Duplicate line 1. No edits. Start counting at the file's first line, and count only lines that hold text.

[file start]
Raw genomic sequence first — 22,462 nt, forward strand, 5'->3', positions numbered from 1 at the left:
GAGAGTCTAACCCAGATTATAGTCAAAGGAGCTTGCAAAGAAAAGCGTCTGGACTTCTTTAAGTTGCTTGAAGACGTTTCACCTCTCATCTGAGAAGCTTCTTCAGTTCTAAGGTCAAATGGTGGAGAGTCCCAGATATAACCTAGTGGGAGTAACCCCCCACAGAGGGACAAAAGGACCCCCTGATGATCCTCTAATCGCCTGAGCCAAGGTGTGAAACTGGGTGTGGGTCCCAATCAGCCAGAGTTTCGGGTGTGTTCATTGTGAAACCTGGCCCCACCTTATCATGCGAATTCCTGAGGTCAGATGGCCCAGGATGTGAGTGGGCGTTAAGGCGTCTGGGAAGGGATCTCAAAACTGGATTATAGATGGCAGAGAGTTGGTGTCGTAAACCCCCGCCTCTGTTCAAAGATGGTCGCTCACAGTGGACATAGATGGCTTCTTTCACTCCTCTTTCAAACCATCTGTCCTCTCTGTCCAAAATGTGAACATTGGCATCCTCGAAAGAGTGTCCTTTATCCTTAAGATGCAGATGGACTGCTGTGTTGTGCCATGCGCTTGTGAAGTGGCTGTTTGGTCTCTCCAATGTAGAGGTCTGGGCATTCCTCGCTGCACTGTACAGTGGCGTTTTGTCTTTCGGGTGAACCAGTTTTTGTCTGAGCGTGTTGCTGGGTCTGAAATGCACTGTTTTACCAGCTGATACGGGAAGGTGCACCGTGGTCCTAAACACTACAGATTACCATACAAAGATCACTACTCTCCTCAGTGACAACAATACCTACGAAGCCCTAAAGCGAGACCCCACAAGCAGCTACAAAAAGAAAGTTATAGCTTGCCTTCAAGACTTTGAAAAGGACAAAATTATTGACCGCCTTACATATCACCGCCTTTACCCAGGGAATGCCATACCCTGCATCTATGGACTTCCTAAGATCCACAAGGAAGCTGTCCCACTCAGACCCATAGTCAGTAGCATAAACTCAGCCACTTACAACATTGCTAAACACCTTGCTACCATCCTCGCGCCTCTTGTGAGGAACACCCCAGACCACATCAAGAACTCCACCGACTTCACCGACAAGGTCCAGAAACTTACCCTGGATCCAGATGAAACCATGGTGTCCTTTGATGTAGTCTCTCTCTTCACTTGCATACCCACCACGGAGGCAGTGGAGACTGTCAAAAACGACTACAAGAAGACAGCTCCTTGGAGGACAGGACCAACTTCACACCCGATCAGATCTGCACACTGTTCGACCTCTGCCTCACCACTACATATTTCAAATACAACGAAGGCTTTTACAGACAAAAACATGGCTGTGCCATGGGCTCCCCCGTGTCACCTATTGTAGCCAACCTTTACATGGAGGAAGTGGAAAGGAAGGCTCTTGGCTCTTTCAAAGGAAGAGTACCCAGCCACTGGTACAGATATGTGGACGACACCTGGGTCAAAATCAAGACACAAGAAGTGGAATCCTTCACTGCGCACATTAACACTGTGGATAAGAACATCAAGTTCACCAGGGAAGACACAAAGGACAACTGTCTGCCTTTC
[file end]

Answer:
Raw genomic sequence first — 22,462 nt, forward strand, 5'->3', positions numbered from 1 at the left: